I have learned a few mommy tricks in the last almost 6 years to help reverse the overly tired cycle:

  • If your child is having issues sleeping for days, weeks or months at a time, realize that it's going to take just as long or longer to reverse the cycle. Children who are too overly tired have even more issues sleeping. It's a big test of patience and sleep deprivation on the parent's part.
  • These are the sleeping stats for babies/toddlers/children and I find them to be very accurate: http://www.parents.com/baby/sleep/basics/age-by-age-guide/  or http://sleepfoundation.org/sleep-topics/children-and-sleep  I do need to add, that I myself, only look at total number of hours slept in a twenty four hour period.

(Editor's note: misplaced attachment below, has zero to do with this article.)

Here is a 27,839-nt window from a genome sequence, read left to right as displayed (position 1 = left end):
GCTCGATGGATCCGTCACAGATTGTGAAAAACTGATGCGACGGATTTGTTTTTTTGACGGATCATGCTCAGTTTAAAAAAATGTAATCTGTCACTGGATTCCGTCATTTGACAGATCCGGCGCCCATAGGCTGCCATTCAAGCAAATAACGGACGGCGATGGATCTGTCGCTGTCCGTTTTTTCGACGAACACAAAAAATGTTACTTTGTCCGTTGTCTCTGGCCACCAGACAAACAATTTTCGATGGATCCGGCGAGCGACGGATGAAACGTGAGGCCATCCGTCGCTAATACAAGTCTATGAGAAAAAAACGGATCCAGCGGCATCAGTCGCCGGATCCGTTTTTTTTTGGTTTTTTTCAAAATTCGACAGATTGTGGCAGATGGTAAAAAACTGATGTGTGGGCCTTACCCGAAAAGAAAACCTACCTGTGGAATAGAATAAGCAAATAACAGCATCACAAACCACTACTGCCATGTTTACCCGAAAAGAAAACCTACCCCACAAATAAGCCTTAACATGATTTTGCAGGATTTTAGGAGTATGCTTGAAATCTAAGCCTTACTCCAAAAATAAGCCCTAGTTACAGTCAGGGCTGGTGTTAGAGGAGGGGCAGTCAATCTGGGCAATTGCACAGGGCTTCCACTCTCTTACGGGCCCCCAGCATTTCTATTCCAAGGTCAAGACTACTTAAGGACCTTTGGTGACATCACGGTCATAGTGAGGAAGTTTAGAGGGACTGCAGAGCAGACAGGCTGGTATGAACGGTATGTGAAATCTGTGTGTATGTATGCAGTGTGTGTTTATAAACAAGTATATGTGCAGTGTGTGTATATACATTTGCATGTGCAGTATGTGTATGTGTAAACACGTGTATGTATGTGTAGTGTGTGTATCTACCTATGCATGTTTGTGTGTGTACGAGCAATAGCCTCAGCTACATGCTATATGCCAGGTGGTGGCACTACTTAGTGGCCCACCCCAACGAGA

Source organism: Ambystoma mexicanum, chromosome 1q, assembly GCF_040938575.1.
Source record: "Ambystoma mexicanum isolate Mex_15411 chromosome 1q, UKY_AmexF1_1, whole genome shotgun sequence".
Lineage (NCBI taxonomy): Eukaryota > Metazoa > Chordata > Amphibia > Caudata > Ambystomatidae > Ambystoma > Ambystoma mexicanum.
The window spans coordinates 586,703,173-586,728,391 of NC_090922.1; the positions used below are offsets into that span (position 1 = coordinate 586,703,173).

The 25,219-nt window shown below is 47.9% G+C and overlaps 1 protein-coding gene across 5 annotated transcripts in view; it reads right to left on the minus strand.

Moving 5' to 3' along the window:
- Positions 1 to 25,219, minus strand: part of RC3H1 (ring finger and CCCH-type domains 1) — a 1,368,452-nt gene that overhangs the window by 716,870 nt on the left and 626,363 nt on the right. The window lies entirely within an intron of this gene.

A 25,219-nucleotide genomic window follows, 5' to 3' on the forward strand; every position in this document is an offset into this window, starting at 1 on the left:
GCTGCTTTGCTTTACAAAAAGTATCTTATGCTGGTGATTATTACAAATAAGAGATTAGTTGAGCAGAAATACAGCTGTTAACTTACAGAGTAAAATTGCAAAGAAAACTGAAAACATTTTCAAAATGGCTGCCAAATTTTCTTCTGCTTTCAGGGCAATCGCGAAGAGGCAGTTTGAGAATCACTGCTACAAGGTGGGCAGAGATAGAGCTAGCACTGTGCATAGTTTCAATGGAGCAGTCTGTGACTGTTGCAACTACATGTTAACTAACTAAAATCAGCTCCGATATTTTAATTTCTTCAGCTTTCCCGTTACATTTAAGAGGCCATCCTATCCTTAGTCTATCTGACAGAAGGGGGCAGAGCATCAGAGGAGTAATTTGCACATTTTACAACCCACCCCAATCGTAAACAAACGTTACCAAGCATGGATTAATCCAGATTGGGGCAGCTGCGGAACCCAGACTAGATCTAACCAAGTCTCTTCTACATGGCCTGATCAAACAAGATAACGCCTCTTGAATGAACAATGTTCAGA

• For babies, I use the two hour rule. Most babies can only stay awake (or should be awake) for two hours before they need rest. At the two hour mark, try to get baby to sleep (whether it be in a swing, crib, bassinet, stroller, bouncy seat, your arms, etc.). Use this rule until 4-9 months when sleeping patterns change. As all parents have heard a million times, not all babies are the same. When my oldest was a baby, he could only stay awake for barely an hour at time until he was 4 months old. Then it became two hours at a time. The boy napped 3 times a day and slept for 12 hours at night until he was 9 months old. When my middle child was a baby, he stayed up all day long. He never napped, but slept for 14-15 hours at night. While I write that, I do need to mention that even as an infant, I did "quiet time" with him every 3 hours where I dimmed the lights, no tv or other distractions going, and soft music playing for about one hour each time. Proof that all babies really are different.